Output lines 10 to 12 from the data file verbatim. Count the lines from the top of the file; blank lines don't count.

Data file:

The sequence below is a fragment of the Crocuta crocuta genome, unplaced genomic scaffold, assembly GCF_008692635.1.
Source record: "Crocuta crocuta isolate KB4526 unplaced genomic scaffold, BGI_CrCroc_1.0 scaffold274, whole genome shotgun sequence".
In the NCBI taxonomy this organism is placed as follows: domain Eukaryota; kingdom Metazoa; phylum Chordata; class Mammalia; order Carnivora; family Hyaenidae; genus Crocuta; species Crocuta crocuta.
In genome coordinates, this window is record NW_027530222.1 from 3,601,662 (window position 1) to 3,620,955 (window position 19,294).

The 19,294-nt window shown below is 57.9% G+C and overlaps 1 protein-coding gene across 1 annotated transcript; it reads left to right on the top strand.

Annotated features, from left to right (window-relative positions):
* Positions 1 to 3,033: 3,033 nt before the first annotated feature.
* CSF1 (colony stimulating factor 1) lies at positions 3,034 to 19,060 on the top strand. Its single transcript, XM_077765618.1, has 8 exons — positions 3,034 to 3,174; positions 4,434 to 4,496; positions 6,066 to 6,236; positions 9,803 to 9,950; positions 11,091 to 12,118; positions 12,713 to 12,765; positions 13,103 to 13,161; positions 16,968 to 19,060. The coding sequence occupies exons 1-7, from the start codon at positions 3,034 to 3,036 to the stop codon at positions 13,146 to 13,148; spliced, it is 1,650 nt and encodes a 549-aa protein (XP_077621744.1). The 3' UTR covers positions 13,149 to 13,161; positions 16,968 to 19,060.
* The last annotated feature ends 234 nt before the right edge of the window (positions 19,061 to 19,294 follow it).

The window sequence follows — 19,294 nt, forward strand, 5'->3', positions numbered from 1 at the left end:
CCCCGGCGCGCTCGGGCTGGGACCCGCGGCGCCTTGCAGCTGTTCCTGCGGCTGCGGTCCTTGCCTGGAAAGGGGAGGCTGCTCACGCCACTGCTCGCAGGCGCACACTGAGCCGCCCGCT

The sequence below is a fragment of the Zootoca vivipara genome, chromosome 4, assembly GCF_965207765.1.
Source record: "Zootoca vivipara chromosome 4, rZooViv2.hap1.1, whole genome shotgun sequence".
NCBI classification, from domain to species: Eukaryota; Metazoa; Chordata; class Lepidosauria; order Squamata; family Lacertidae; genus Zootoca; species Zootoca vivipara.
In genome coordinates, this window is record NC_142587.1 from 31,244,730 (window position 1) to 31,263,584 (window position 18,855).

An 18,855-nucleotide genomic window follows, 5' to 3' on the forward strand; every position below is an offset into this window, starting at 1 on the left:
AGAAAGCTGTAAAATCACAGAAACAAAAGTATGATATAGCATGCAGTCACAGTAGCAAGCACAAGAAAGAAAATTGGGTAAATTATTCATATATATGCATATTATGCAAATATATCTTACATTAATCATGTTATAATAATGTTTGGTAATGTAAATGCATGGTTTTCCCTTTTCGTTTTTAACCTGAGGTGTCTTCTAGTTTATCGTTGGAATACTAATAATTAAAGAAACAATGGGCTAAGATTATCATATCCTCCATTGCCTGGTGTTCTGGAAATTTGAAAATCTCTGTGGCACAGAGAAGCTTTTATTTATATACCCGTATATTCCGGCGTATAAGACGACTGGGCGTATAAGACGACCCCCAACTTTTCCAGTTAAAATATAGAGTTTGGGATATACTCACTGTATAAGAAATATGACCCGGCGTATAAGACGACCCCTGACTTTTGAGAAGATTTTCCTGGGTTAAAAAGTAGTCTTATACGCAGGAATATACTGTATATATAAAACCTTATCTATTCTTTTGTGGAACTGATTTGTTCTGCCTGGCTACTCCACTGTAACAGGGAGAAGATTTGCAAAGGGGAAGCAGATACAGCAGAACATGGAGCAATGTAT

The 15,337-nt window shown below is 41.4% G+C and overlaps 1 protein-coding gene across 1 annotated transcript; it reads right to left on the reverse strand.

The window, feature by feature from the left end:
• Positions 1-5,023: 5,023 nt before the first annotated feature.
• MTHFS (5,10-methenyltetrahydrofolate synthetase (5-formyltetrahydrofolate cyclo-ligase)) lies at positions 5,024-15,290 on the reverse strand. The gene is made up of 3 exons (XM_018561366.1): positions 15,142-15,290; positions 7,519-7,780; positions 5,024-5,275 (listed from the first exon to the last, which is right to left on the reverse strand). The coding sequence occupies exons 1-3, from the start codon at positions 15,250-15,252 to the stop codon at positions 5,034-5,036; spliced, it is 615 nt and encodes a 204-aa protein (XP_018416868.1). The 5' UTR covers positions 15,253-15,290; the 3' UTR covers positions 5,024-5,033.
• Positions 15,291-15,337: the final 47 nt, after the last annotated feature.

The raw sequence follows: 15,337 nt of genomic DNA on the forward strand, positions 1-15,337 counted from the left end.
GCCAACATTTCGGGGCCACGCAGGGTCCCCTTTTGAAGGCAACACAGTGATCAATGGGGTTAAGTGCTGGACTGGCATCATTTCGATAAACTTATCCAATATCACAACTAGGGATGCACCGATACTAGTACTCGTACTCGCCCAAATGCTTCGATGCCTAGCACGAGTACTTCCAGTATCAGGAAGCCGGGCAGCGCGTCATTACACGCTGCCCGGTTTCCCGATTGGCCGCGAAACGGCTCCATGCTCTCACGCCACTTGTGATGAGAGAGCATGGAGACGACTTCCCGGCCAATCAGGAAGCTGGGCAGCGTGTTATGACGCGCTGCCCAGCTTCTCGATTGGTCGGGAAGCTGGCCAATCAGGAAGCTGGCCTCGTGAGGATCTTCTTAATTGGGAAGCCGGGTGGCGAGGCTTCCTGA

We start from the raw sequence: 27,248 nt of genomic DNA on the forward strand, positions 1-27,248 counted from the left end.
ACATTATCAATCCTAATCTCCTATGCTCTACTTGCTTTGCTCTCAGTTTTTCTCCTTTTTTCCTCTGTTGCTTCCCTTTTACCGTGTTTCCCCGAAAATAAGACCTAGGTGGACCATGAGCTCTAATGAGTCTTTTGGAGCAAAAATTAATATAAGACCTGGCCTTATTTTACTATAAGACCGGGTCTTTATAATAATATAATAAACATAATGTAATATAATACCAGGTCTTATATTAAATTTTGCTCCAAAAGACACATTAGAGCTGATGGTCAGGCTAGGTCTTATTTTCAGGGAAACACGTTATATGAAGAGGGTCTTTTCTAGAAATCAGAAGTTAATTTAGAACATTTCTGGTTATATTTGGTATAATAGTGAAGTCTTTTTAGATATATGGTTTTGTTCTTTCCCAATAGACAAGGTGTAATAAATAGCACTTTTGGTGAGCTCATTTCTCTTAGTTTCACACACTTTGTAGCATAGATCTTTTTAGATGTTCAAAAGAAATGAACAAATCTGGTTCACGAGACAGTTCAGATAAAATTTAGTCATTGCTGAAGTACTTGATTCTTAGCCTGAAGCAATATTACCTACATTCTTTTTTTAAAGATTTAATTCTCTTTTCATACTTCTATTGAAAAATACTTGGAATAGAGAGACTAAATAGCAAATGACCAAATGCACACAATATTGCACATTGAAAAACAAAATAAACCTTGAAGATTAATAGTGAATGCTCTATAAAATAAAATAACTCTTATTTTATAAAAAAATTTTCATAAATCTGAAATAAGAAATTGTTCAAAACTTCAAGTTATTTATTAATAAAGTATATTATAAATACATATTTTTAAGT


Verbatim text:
The window sequence follows — 19,294 nt, forward strand, 5'->3', positions numbered from 1 at the left end:
CCCCGGCGCGCTCGGGCTGGGACCCGCGGCGCCTTGCAGCTGTTCCTGCGGCTGCGGTCCTTGCCTGGAAAGGGGAGGCTGCTCACGCCACTGCTCGCAGGCGCACACTGAGCCGCCCGCT

The sequence below is a fragment of the Zootoca vivipara genome, chromosome 4, assembly GCF_965207765.1.